“Finally, we analyzed underground coal mining emergency incidents involving fires or explosions over a 25-year period, looking at common weaknesses and persistent problems, pinpointing unaddressed gaps and synthesizing insights gained from them. All of this has led to a comprehensive look at underground coal mining safety; how it has improved, what remains to be done and how to fulfill our promise to return each miner home safely everyday.

“Today’s underground coal industry is fast-changing. Miners work in an increasingly sophisticated and complex environment where the jobs of management, miners, contractors, emergency responders, mine safety inspectors and other mining professionals demand a full range of critical skills. Recent tragedies in underground coal mining present a serious challenge that demands new insights. Accordingly, the prevention of mine emergencies and accidents of all types require comprehensive approaches, based on the new insights, to reflect the reality of modern mining.

“The commission has attempted to highlight some of these insights and to provide a framework for the industry as it pursues its mine safety objectives.”

Roberts and NMA President and CEO Kraig R. Naasz responded saying: "NMA applauds the effort of chairman Grayson and all members of the Mine Safety Technology and Training Commission. They have provided a tremendous service to the US underground coal mining industry and to all who are committed to further strengthening coal mining safety. By calling on a broad array of safety, technology, training and mine rescue experts from academia, labour, the mining industry and government, the commission gathered the very best analysis and information on how we can achieve additional improvements in safety and mine rescue performance in an ever-changing coal mining environment.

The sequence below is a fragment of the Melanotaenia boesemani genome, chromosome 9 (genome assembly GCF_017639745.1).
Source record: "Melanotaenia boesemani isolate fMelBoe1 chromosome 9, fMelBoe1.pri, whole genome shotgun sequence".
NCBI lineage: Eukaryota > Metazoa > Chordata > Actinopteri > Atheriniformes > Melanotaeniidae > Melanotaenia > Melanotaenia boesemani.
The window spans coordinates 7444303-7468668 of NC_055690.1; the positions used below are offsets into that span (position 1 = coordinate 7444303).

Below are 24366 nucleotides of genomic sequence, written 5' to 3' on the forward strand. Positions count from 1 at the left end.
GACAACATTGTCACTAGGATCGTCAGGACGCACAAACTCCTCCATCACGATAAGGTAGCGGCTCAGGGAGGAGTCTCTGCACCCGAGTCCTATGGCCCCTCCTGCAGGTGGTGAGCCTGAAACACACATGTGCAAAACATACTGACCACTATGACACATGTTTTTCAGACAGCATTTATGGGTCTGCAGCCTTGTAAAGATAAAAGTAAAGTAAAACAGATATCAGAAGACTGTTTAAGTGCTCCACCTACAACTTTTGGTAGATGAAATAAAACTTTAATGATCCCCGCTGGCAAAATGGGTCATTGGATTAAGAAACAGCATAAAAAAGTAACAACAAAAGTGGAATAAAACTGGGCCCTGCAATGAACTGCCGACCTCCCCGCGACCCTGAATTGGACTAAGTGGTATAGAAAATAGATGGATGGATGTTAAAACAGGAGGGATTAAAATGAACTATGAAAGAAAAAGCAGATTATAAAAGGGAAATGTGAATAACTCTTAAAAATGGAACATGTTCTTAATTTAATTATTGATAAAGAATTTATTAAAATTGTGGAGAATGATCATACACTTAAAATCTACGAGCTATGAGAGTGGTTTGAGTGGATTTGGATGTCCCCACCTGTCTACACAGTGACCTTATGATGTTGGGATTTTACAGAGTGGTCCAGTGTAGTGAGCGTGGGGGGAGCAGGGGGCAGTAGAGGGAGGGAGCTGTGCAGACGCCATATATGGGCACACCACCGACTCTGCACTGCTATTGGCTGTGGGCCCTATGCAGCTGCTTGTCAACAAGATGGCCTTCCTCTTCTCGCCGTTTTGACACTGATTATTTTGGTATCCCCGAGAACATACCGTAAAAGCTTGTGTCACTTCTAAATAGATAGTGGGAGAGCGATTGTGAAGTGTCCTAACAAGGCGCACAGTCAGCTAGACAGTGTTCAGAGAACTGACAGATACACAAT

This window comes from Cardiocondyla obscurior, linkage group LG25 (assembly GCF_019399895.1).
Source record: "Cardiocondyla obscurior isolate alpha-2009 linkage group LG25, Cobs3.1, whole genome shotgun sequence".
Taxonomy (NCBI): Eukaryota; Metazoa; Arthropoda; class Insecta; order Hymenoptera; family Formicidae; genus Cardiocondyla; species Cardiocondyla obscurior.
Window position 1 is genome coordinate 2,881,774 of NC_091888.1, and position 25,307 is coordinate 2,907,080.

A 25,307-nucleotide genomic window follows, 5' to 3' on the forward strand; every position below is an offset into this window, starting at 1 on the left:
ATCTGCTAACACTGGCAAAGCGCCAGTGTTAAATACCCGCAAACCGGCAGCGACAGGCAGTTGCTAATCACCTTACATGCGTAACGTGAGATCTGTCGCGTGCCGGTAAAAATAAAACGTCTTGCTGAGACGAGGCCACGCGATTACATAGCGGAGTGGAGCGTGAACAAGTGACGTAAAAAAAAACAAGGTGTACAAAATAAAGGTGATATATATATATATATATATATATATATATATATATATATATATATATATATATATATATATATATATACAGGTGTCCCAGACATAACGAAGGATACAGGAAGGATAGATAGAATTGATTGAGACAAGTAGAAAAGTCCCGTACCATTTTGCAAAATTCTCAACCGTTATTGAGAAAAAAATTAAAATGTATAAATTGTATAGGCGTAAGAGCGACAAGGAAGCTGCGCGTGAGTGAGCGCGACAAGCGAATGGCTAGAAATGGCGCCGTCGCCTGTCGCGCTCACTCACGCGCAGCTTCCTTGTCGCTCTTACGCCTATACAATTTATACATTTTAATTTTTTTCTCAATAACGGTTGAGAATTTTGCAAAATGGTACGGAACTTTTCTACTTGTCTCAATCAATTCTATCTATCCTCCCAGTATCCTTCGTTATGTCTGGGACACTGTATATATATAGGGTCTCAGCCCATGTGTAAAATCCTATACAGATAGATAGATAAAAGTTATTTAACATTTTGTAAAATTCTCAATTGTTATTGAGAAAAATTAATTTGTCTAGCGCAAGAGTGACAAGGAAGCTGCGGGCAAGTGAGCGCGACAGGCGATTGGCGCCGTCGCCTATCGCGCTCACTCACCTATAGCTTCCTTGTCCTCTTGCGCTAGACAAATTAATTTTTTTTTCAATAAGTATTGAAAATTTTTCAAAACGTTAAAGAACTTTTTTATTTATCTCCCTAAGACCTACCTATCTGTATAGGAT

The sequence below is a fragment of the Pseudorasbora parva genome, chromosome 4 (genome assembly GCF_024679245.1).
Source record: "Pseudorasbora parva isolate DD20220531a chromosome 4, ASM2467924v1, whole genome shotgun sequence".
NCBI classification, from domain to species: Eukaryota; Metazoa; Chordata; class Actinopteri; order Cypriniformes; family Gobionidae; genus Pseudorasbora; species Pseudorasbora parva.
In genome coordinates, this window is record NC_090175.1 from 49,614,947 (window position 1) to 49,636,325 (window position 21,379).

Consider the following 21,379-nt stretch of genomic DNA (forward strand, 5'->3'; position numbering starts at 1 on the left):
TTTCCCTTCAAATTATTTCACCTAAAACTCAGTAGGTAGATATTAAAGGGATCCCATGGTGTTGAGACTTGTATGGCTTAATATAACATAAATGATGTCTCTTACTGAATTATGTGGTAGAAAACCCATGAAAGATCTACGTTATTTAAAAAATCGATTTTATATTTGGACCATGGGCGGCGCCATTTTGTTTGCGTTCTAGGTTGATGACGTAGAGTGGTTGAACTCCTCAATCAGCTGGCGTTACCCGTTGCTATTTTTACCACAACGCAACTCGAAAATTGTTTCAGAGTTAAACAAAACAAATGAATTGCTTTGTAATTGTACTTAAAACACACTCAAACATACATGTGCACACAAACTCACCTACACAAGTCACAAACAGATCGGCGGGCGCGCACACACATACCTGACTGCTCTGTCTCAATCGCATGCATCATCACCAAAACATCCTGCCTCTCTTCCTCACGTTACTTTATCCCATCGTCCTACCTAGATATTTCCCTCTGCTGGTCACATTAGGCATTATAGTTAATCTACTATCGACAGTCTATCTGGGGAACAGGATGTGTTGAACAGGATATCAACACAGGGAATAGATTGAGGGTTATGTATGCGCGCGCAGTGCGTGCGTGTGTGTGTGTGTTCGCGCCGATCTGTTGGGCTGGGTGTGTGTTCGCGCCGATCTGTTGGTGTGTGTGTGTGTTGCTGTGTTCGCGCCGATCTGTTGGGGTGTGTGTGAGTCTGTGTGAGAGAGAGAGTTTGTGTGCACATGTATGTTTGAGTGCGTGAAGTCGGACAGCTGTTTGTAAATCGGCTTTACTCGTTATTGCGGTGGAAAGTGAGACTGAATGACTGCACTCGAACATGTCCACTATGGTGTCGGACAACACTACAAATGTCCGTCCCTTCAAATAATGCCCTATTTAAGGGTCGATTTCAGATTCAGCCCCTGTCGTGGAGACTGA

"The commission’s recommendations are both near-term and far-reaching in scope. NMA and its members already have begun preparatory work on implementing some of the commission’s recommendations, and we look forward to further work on its key findings.

"While the mining industry has achieved dramatic improvements in safety performance-by cutting the rate of injuries and fatalities in US coal mines in half over the last 15 years-the tragedies in America’s coalfields this year led us to take a new look at how we approach everyone’s responsibility to operate and act safely. We challenged the commission to come back to us with a comprehensive analysis and meaningful recommendations by the end of this year. They have met that challenge, and the work is now up to us and those with whom we share responsibility for coal mining safety."

Under the Chairmanship of Dr. R. Larry Grayson, the commission members were: Mark N. Beauchamp, Mine Rescue Trainer, Twentymile Coal Co; Anthony Bumbico, Vice President of Safety, Arch Coal; Stanley I. Cohn, Executive Vice President, Concepts to Operations, Inc; Dr. Amy K. Donahue, Assistant Professor of Public Policy, University of Connecticut; J. Brett Harvey, President and CEO, CONSOL Energy; Dr. Jeffrey L. Kohler, Associate Director for Mining and Construction, National Institute for Occupational Safety and Health; Dr. Thomas Novak, Chairman, Department of Mining and Mineral Engineering, Virginia Tech; Cecil E. Roberts, Jr, President of the United Mine Workers of America; and H. F. (Buddy) Webb, Mine Rescue Trainer, Waste Isolation Pilot Plant.